1804 [Pennsylvania] handwritten receipt to Simon & Hyman Gratz, May 10, 1804, for payment on two shares in the Susquehanna & Lehigh Turnpike Road. Ink, hand laid paper. Entd 584 written in lower left corner. Signed, "Levi Hollingsworth", for the treasurers. 8" x 3".
This item has the signature of Levi Hollingsworth and is over 205 years old.
On March 19, 1804, the Susquehanna and Lehigh Turnpike and Road Company was incorporated. The old Nescopeck road was transformed into a graded pike in 1805 at an enormous expense. Andrew Shiner of Berwick was one of the contractors, and Christian Bowman first traversed the road to Easton.
The Lives of Eminent Philadelphians, Now Deceased By Henry Simpson 1859
Levi Hollingsworth, the subject of the present notice, was the son of Zebulon Hollingsworth, and was born at Elkton, on the 29th of November, 1739, and died in Philadelphia, March 24th, 1824, aged upwards of eighty-four years. Early taught, by parental example, the value of industry, at the age of eighteen he owned and sailed a sloop or shallop from Christiana to Philadelphia, bringing flour from the mills of Christiana, Elk, and the neighboring country, consigned to himself, the proceeds of which he took back with him, and accounted for to the millers. At that time there was no standard weight for flour, each barrel differed in weight, and the invoices were long and complex. Possessing a mind capable of unwearied application, in the year 1760 he settled as a merchant in the city of Philadelphia, in which character he remained through sixty-four years, a conspicuous example of honesty, enterprise, economy, and industry. During that time he saw generation succeed generation, revolution follow revolution, and was permitted throughout to keep his integrity unhurt, either by the vanities, or passions, or mutations that surrounded him,— the view of which only served to root him deeper and stronger in the principles of rectitude.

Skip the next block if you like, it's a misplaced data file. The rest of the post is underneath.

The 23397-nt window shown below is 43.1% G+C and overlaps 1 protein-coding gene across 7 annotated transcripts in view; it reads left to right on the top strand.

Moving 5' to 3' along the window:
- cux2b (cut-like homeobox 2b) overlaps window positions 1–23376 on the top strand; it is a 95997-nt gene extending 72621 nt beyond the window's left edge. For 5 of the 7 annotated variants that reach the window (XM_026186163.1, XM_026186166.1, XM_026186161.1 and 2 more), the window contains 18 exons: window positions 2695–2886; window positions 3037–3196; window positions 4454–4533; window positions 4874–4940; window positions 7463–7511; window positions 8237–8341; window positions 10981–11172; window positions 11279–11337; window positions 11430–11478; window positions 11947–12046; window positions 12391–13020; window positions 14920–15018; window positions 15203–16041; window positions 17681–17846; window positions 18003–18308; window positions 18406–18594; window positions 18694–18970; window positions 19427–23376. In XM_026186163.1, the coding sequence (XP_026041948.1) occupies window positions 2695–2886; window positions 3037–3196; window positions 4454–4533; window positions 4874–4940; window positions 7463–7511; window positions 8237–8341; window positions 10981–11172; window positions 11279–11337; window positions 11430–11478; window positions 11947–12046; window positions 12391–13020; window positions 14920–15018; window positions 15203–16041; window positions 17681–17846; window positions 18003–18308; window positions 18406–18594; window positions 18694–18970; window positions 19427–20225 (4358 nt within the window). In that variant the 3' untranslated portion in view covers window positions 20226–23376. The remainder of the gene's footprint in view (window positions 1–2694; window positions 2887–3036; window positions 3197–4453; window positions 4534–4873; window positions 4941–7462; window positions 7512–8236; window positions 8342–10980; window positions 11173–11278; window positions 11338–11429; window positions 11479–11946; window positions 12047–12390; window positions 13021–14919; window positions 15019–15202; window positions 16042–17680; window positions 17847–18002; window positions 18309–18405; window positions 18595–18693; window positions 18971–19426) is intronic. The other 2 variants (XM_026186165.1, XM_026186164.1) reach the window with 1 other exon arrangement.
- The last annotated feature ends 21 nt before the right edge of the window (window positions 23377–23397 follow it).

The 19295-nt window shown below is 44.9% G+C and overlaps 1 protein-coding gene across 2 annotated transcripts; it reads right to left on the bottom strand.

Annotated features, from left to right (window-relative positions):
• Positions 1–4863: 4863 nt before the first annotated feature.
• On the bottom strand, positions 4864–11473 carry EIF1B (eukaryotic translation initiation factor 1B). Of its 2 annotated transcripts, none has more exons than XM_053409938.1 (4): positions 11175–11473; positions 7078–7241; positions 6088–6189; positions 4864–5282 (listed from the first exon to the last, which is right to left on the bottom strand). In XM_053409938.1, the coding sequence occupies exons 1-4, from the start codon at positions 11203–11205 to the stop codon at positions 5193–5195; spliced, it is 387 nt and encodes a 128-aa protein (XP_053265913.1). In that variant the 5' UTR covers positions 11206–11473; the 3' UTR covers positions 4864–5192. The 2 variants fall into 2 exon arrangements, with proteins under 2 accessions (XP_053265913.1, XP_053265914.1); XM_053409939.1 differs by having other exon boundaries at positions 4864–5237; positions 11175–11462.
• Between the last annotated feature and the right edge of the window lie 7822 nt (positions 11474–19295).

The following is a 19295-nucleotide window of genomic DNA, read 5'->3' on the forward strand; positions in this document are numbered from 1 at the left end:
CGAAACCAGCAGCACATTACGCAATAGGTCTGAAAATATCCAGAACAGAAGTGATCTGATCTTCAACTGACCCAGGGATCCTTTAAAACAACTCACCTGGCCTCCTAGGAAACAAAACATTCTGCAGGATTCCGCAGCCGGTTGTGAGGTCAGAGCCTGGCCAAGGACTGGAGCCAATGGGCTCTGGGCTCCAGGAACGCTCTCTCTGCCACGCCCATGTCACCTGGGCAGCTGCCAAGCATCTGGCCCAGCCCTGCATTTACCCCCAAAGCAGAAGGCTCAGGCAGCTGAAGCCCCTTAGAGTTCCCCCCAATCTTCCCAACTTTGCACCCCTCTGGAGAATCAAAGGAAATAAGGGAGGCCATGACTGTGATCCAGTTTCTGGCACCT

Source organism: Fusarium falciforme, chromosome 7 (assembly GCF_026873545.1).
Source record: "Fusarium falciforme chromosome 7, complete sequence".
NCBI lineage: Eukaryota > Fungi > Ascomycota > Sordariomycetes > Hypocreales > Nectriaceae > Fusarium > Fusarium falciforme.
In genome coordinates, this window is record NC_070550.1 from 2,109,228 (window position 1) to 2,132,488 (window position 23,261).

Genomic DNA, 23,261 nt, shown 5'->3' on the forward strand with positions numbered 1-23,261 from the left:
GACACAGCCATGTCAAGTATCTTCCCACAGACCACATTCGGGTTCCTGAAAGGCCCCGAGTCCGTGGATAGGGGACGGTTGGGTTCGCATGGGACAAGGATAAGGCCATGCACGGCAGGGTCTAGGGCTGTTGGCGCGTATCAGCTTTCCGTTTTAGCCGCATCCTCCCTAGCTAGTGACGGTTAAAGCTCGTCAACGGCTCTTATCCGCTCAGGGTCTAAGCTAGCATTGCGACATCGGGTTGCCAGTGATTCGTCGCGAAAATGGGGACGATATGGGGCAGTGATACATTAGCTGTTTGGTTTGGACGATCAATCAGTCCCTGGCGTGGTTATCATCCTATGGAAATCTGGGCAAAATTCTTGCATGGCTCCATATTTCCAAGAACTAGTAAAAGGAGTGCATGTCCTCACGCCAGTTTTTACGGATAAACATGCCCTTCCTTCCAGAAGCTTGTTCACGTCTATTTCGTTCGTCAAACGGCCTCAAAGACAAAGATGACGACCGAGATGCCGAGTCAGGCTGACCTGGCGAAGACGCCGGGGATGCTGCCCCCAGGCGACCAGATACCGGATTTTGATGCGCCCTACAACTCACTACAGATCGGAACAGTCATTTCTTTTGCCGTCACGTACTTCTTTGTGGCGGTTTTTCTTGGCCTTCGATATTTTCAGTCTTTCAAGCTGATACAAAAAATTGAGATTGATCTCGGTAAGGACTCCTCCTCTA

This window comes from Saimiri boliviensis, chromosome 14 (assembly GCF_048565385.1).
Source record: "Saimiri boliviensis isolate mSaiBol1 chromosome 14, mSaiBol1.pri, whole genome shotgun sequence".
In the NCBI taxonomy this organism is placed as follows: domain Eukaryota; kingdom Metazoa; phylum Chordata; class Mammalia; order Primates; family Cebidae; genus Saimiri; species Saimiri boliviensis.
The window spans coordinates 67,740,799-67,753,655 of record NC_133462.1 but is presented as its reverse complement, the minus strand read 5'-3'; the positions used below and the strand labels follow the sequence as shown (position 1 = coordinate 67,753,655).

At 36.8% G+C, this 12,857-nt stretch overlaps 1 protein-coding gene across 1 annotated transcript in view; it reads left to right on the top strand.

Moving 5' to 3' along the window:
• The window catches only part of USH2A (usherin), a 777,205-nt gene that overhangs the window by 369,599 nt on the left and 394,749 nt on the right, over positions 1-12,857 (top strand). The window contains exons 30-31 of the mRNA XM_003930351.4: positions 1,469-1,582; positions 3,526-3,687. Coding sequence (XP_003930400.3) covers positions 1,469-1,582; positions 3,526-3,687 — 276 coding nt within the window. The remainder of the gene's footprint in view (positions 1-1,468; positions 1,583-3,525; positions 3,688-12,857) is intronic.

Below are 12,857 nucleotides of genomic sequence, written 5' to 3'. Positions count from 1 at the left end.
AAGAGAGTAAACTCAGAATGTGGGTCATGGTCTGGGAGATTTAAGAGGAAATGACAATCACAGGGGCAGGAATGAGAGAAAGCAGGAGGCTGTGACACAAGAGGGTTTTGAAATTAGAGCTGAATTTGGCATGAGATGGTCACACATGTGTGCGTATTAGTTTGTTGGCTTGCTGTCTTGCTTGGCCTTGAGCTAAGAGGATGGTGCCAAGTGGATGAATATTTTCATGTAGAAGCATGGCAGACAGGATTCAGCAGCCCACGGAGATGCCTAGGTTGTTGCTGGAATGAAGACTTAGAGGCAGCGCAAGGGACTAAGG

His extensive business and upright dealing had gathered to him an influence throughout the State founded upon personal regard, entirely independent of political feeling; an influence that, springing from such a cause, has, it is believed, never been exceeded. Having been a zealous and active supporter of the cause of American Independence, he used his means and exposed his person in behalf of the'liberties of his country. As a merchant he suffered loss in his private fortune from supplies to her army, and gallantly served her in the field as a member of the original troop of City Cavalry, which has been continued to the present day as a military corps. From a certificate given to Mr. Hollingsworth by the first captain of that body, Abraham Markoe, Esq., in 1803, it appears that the Philadelphia Troop of Light Horse was originally composed of gentlemen of respectability, who voluntarily associated, in the year 1774, under that denomination. They were equipped at their own expense, and supported themselves, chose their own officers, and volunteered their services. Of Mr. Levi Hollingsworth it is stated by Mr. Markoe that he was among the first of the associates, and always conducted himself in a soldierlike and gentlemanly manner. He was sent to Canada with the specie for the payment of General Montgomery's army when investing Quebec, and employed in many other special services, all of which were performed with fidelity. A similar testimony has been furnished by the second captain of the Troop, Samuel Morris, Esq. To this distinguished body he served as Quarter-master, and has in the same kind and handsome manner been publicly spoken of by his former comrades in arms, Captain John Dunlap and William Hall, Esq. As a politician, Mr. Hollingsworth belonged to the Federal party, to which he was led by his own convictions, as well as a personal regard for its great head, General Washington. Of this he was an active member and leader in Philadelphia, presiding at meetings of the party, and exerting such influence in its behalf as occasionally to bring upon himself the calumny of the opposition, whose detraction in fact, brought out the testimony which has been cited.